Not to be overlooked are the spiritistic and demonistic overtones of many horror films. Would a Christian be ‘standing firm against the machinations of the Devil’ if he fed himself on a diet of films that featured spiritism?—Ephesians 6:11; Revelation 21:8.

May 23, 2007 8:28 AM  
Blogger Barry said...

When I was a kid, I remember being terrified by listening to a "horror story" record - it was a scary story about two kids who are exploring an old house and get attacked by a banshee. I remember that was the first time I'd ever heard the term "banshee" and the kids met a particularly (for that age) grisly fate. Do you happen to recall hearing anything like that once upon a time?

May 23, 2007 8:51 AM  
Blogger The Beast said...

Thanks for your comments. In your first two examples, the "violence" you speak of is the reality of human beings bringing harm and sexual perversion to other human beings (I will grant that evil begins in the heart). Nevertheless, The focal point of the evil found in Genesis 6 is the corruption of sexual evil, found in verses 1-4. So, for you to remain consistent you must also deem any film or venue of media that depicts sex before marriage as potentially "damaging to our friendship with God." Not just horror films. Second, if you are suggesting by your last paragraph that horror films in general are satanic, then we are in great disagreement there. If you are suggesting that horror films depict a side of evil, then I obviously agree. That confrontation of good and evil goes to the heart of my argument. Finally, I agree with you that horror films should be examined by each person as to how they will affect them and their relationship with God. Thanks again for reading.

I only remember a recording of some people digging in a graveyard and then out of nowhere they are attacked by presumably a zombie. You said a "banshee?" wow.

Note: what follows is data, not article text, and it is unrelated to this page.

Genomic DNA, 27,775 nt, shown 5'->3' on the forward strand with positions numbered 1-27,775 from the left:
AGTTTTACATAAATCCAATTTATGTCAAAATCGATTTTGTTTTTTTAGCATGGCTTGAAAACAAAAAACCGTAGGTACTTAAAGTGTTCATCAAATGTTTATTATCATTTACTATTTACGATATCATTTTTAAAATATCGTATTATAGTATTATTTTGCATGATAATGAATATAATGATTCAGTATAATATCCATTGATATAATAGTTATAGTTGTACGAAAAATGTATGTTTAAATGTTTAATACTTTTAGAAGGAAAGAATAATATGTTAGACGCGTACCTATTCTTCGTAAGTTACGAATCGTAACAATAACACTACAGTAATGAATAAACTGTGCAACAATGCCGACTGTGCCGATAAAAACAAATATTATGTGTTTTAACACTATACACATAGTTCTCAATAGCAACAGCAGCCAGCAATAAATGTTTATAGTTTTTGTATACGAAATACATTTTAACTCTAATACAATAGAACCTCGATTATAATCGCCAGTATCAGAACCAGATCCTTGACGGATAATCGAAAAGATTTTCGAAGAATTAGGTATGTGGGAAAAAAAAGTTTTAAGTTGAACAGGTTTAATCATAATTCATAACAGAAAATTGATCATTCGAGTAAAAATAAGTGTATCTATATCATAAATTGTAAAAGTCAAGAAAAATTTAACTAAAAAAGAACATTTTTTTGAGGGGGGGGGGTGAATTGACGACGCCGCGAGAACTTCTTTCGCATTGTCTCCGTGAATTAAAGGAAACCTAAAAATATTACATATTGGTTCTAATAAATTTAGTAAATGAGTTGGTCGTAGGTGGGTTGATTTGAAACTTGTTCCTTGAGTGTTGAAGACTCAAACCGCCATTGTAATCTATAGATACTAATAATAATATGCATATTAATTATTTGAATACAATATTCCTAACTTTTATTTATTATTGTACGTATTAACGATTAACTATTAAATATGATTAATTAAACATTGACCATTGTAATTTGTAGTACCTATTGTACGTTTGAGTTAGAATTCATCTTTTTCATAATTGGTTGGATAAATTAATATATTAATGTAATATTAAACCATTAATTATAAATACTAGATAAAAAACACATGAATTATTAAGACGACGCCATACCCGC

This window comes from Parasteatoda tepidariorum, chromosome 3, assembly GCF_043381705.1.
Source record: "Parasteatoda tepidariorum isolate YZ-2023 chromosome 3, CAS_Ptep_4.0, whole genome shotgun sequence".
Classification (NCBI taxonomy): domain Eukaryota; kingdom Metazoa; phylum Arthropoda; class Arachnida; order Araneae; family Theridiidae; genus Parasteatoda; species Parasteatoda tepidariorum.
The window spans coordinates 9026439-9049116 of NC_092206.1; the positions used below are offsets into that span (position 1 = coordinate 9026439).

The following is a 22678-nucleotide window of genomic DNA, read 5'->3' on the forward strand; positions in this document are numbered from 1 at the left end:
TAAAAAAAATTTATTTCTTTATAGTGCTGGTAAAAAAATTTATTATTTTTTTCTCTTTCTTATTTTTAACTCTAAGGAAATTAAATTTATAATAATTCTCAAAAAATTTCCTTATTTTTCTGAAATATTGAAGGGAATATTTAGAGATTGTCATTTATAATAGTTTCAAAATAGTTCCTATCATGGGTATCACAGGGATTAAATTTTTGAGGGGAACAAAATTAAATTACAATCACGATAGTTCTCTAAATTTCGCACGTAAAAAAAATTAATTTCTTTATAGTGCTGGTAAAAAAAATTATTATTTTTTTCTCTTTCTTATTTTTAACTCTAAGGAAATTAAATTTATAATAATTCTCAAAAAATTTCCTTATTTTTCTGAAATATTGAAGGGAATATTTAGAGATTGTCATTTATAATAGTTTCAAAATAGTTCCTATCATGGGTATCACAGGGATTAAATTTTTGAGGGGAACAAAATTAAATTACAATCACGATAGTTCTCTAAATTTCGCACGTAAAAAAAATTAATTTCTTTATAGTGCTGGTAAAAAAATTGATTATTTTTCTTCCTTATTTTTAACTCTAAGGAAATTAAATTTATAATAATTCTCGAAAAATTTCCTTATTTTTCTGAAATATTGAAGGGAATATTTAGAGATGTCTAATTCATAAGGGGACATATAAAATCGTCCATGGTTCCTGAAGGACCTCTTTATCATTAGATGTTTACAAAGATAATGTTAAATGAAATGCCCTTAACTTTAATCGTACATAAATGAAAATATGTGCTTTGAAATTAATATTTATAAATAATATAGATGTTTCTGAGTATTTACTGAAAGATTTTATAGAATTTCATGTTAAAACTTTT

May 23, 2007 11:55 AM  
Blogger Barry said...

Yeah, I seem to remember the kids were dared to go into this house....they're inside, nosing around and one of them gets attacked by the banshee. I would think, with a name like that it would "scream" but I don't recall that specifically.

What I do remember is one of the kid voice actors doing a blood-curdling job of being scared to death, and being captured and killed. I wish I could remember more about it, but I probably blocked it out of my memory.

May 23, 2007 3:52 PM  
Anonymous Warden said...

I would add that the bible itself reveals some horrific encounters of violence. Some have actually suggested that we, especially our children, should not read parts of the bible because it is so graphic. I do not watch scary movies but your comments are interesting.

May 23, 2007 4:41 PM  
Blogger Pastor Scott Stiegemeyer said...

One cannot make blanket statements, either pro or con, with any serious genre. Some films are spiritual corrosive to the viewer. Like Disney's "Pocahontas." The nature worshipping revisionism is pretty dangerous and harmful stuff, especially to kids.

My point is that the value of a film (or novel) cannot be determined purely on the basis of its genre.

I, too, am a die-hard horror fan. Not that all movies are created equal. They're not.

I appreciate the Beast's reviews and comments on this subject very much. And in addition to the very very important theological concept he pointed out, I would add a couple of others.

Horror films generally do have a strong sense of good and evil. In a modern church context where many wish to deny or depersonalize the devil, not so with horror.

They also often have a powerful craving to defeat death. Eternal life is constantly sought, either vampires, zombies, laboratory experiments gone awry.

And lastly, I am always intrigued by the fascination with blood. The Scripture says that the life is in blood.

June 01, 2007 12:05 AM